I lived for a short period in Paris in 2011 and that was really my first insight to a culture outside of what I had grown up with. I felt an immediate attraction to many aspects of French design and culture and this has stayed with me ever since. Paris was a city that I felt very connected to and possessed a culture that I wanted to participate in, you know. More recently, Antwerp was an interesting place to live. It’s a quaint and studious place without the trappings of the larger European centers and I think if you’re from a country like New Zealand you can appreciate its scale and observant contentedness. I was drawn to Vincent’s [Van Duysen] work long before we crossed-paths professionally and was familiar with the way his approach to interiors – reinterpreting traditional and classic tropes through a modernist lens – had shaped a lot of my thoughts about what constituted strong interior design. My decision to take the opportunity in Belgium was also based on the fact that I wanted to experience Interior Architecture & Design in a more established context and as a more establish industry than I had been able to in New Zealand. This was certainly the case and the 12 months I spent with the Van Duysen team offered incredible insight into how potent and considered Interiors can be. The approach of the office, which was based around reinterpreting very classic, very Belgian forms and crafts through reductive aesthetic principals, was poignant to me because it made me question what New Zealand interiors could offer with the same approach and what constituted a New Zealand interior.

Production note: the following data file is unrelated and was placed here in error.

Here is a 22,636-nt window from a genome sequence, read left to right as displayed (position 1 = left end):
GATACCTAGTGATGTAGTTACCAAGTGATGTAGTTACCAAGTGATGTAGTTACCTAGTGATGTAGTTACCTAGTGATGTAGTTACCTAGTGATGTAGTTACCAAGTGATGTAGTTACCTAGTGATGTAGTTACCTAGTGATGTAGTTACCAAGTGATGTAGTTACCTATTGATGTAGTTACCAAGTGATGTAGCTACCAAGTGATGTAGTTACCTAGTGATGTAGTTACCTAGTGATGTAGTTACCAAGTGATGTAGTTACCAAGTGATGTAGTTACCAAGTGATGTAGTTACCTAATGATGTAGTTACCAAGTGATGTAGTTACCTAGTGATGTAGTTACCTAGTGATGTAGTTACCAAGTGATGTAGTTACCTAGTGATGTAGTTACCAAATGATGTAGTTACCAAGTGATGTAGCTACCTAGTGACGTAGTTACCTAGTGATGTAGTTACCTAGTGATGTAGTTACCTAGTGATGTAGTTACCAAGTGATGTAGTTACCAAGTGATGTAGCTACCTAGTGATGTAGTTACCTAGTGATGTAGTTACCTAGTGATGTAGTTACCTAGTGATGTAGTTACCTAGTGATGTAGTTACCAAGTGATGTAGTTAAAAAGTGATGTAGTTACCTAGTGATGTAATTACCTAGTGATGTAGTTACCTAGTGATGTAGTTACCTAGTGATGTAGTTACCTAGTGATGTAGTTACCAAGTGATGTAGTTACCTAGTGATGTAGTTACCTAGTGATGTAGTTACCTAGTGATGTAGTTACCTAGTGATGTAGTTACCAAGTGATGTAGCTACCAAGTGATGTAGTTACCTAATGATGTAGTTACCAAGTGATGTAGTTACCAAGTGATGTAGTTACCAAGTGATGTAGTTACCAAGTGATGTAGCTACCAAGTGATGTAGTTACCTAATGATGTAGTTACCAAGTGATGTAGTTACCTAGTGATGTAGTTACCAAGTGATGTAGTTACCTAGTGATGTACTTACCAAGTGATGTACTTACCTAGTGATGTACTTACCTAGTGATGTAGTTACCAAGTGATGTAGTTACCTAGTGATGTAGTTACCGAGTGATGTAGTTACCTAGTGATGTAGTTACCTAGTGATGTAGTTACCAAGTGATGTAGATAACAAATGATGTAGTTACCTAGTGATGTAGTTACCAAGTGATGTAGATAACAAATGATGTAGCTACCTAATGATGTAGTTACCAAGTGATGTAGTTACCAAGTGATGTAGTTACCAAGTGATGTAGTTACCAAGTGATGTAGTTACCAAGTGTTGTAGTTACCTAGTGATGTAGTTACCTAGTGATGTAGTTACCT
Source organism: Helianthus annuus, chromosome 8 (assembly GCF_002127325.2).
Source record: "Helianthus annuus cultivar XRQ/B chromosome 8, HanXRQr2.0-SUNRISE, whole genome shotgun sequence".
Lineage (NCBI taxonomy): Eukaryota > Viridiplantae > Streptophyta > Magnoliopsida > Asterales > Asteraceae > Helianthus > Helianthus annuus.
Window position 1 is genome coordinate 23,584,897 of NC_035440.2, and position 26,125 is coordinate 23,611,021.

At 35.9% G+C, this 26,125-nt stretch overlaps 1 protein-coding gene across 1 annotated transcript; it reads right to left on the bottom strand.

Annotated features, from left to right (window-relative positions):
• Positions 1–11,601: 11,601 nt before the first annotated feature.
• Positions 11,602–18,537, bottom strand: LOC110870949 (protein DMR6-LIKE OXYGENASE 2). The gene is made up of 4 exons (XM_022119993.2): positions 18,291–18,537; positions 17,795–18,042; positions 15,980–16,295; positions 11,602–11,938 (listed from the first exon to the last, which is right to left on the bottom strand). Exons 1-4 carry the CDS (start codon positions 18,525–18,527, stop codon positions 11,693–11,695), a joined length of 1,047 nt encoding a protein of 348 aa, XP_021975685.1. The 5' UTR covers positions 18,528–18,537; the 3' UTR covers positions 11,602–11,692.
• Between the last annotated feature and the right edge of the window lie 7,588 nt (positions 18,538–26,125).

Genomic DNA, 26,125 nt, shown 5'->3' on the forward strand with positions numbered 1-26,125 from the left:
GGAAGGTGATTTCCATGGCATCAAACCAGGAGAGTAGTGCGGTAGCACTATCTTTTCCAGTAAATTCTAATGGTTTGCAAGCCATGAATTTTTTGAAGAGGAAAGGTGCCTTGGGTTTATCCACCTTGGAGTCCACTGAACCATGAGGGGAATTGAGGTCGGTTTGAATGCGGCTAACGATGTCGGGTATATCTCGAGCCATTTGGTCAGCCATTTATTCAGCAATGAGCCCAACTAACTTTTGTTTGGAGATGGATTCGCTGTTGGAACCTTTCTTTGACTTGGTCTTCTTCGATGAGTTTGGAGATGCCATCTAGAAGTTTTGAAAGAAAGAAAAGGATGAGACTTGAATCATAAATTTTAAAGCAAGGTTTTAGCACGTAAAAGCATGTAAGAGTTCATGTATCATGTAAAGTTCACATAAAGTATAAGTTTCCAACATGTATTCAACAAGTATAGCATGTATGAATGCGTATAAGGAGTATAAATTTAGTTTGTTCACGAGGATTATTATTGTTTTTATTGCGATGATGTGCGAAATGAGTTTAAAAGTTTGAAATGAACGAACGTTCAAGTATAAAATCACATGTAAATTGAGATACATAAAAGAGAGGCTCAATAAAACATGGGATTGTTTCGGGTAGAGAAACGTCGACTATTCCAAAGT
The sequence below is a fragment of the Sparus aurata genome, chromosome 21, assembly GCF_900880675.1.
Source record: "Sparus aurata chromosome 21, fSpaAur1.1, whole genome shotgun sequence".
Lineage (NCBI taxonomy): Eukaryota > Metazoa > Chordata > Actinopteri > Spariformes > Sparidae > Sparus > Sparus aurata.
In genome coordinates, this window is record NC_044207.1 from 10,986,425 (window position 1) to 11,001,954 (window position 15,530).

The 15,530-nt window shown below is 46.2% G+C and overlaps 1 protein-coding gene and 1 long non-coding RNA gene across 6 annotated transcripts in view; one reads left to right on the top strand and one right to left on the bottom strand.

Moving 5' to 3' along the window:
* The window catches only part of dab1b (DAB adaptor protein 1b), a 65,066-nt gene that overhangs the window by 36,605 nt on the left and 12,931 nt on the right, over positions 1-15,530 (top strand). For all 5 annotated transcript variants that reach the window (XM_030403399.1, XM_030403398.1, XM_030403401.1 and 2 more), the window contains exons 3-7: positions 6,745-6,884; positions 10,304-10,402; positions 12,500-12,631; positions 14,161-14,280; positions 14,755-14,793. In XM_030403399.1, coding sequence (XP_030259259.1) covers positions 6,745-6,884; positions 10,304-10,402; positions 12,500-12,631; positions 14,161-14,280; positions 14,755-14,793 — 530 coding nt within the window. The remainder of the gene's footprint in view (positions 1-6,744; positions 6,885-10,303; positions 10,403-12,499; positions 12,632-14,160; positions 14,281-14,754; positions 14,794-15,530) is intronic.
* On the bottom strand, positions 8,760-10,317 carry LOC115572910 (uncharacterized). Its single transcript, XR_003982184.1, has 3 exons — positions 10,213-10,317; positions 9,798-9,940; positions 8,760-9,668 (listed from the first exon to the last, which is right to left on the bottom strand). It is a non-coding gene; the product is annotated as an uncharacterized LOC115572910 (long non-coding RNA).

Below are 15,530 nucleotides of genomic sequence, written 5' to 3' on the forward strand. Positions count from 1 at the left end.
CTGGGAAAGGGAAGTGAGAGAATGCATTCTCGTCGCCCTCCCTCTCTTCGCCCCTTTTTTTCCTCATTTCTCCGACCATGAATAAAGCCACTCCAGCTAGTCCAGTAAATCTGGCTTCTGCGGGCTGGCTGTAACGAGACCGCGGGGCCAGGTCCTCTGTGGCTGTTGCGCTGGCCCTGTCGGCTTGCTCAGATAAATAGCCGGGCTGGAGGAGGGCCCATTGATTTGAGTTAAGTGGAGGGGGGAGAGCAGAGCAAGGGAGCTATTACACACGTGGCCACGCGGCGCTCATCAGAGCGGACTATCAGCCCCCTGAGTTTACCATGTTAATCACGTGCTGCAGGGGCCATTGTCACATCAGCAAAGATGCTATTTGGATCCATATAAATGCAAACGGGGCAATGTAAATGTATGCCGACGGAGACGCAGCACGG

Does music, literature and the visual arts influence your work? In what ways?
Yeah, absolutely. As I mentioned before the American Modernist art canon was a really important cross-over. Also, after I finished university, I was really interested in foreign cinema; Russian, Swedish, Lithuanian, Hungarian, Greek, Turkish…mostly quite atmospheric and meditative. But it’s funny because you come to those films and their music and that sort of stuff that feel so obscure by yourself but then you actually find that other people you admire are also fans – Peter Zumthor is a apparently a big Tarkovsky fan – and it all feels less disparate. By and large my biggest influence from outside an architectural sphere has been New Zealand’s Nationalist canon of painting, literature, and photography. I don’t really participate in the contemporary art ‘market’, but I’m deeply interested in McCahon, Brasch, Hotere, Baxter, Daspher, L. Budd… I don’t know where that interest came from initially but the more I read by and about these artists and writers the more I started to understand myself and how a kind of creative identity of New Zealand developed through these people’s explorations. Francis Pound’s ‘The Invention of New Zealand’ book was – and still is – a revelation on these themes.